# Interesting properties of maps whose natural representation is unitary?

Let $$\rho \in L(\mathcal{X})$$ be a state in the space of linear operators acting on some complex Hilbert space $$\mathcal{X}$$. I'm interested in linear maps $$\Phi: L(\mathcal{X}) \rightarrow L(\mathcal{X})$$ whose natural representation is unitary, i.e. letting $$U(\mathcal{Y})$$ denote the set of unitaries acting on $$\mathcal{Y}$$ there is some $$K(\Phi) \in U(\mathcal{X} \otimes \mathcal{X})$$ such that

$$\text{Vec}\left({\Phi(\rho)} \right) = K(\Phi) \text{Vec}(\rho)$$

What conditions are necessary/sufficient for $$\Phi$$ to be a channel (completely postive, trace-preserving)?

I would also appreciate references discussing this kind of map, if such a thing exists.

Theorem. Let $$\Phi\in L(\mathbb C^{n\times n})$$ be given such that $$K(\Phi)$$ is unitary. The following statements are equivalent.
1. $$\Phi$$ is a channel
2. $$\Phi$$ is completely positive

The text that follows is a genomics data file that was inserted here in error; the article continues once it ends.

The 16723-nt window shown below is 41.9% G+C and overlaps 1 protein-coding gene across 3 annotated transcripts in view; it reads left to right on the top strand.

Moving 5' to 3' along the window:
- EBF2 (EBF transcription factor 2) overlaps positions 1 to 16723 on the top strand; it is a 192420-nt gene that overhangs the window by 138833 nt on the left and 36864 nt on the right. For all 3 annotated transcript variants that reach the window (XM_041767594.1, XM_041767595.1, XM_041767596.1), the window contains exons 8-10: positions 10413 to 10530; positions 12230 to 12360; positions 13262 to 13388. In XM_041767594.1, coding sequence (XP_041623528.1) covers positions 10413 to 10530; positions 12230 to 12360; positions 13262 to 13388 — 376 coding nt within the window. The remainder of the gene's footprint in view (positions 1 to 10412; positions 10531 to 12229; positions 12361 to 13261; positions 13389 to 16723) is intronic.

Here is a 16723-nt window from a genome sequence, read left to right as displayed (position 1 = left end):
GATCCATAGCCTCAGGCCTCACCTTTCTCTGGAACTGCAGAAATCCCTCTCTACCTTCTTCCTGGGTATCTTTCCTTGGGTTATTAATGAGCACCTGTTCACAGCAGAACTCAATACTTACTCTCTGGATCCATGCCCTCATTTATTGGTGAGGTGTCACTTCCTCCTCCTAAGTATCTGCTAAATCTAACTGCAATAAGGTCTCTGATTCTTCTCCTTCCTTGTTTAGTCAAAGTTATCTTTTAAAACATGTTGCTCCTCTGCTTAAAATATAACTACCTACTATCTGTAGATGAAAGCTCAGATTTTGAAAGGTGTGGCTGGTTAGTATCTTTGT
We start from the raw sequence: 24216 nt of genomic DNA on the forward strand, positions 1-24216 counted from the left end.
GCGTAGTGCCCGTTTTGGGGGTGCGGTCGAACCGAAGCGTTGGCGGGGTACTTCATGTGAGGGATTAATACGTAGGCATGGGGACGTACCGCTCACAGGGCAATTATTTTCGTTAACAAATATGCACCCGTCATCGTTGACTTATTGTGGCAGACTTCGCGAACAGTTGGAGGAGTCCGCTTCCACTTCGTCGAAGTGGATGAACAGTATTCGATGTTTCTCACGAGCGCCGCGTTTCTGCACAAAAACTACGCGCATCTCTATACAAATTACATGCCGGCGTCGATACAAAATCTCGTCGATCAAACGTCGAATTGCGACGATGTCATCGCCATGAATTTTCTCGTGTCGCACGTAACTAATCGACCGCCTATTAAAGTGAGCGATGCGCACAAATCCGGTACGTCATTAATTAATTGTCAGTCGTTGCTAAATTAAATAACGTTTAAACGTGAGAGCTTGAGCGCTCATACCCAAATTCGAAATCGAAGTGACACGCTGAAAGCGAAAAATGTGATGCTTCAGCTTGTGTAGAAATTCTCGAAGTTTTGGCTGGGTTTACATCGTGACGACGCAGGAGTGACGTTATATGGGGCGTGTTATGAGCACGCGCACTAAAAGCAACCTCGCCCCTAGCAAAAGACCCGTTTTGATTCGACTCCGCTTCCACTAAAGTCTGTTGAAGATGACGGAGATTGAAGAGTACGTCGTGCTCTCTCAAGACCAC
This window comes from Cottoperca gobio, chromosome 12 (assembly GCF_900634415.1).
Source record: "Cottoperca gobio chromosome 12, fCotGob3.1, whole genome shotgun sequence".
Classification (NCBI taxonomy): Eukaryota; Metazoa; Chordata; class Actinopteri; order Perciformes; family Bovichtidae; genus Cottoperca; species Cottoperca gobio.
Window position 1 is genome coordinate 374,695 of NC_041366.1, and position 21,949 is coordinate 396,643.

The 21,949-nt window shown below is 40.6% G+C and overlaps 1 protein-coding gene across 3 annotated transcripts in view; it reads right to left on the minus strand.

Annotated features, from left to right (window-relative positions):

3. $$\Phi=U(\cdot)U^*$$ for some unitary $$U$$
Proof. As 3. $$\Rightarrow$$ 1. $$\Rightarrow$$ 2. is trivial we only have to prove "2. $$\Rightarrow$$ 3.". The key here are the well known identities $$K(\Psi\Xi)=K(\Psi)K(\Xi)$$ and $$K(\Psi^\dagger)=K(\Psi)^\dagger$$ which hold for all linear maps $$\Psi,\Xi$$, where $$\Psi^\dagger$$ is the dual map of $$\Psi$$ with respect to the Hilbert-Schmidt inner product $$\langle A,B\rangle_{\rm HS}:={\rm tr}(A^\dagger B)$$ (i.e. $$\Psi^\dagger$$ is the unique linear map which satisfies $$\langle A,\Psi(B)\rangle_{\rm HS}=\langle \Psi^\dagger(A),B\rangle_{\rm HS}$$ for all $$A,B$$). Thus $$K(\Phi)$$ being unitary implies $$K({\rm id})={\bf1}=K(\Phi)^\dagger K(\Phi)=K(\Phi^\dagger\circ\Phi)\,;$$ in particular this shows that $$\Phi$$ is invertible and its inverse $$\Phi^\dagger$$ is completely positive (because $$\Phi$$ is). But this is only possible if the Kraus rank of $$\Phi$$ is $$1$$, which is a special case of Theorem 3.1 in Chapter 2 of Davies' book "Quantum Theory of Open Systems" (1976). This, in turn, means that $$K(\Phi)=K(X(\cdot)X^*)=(X^*)^T\otimes X=\overline{X}\otimes X$$ (in the second step we used a standard vectorization identity) for some $$X\in\mathbb C^{n\times n}$$. Obviously, $$\overline{X}\otimes X$$ is unitary if and only if $$X$$ is unitary which concludes the proof. $$\square$$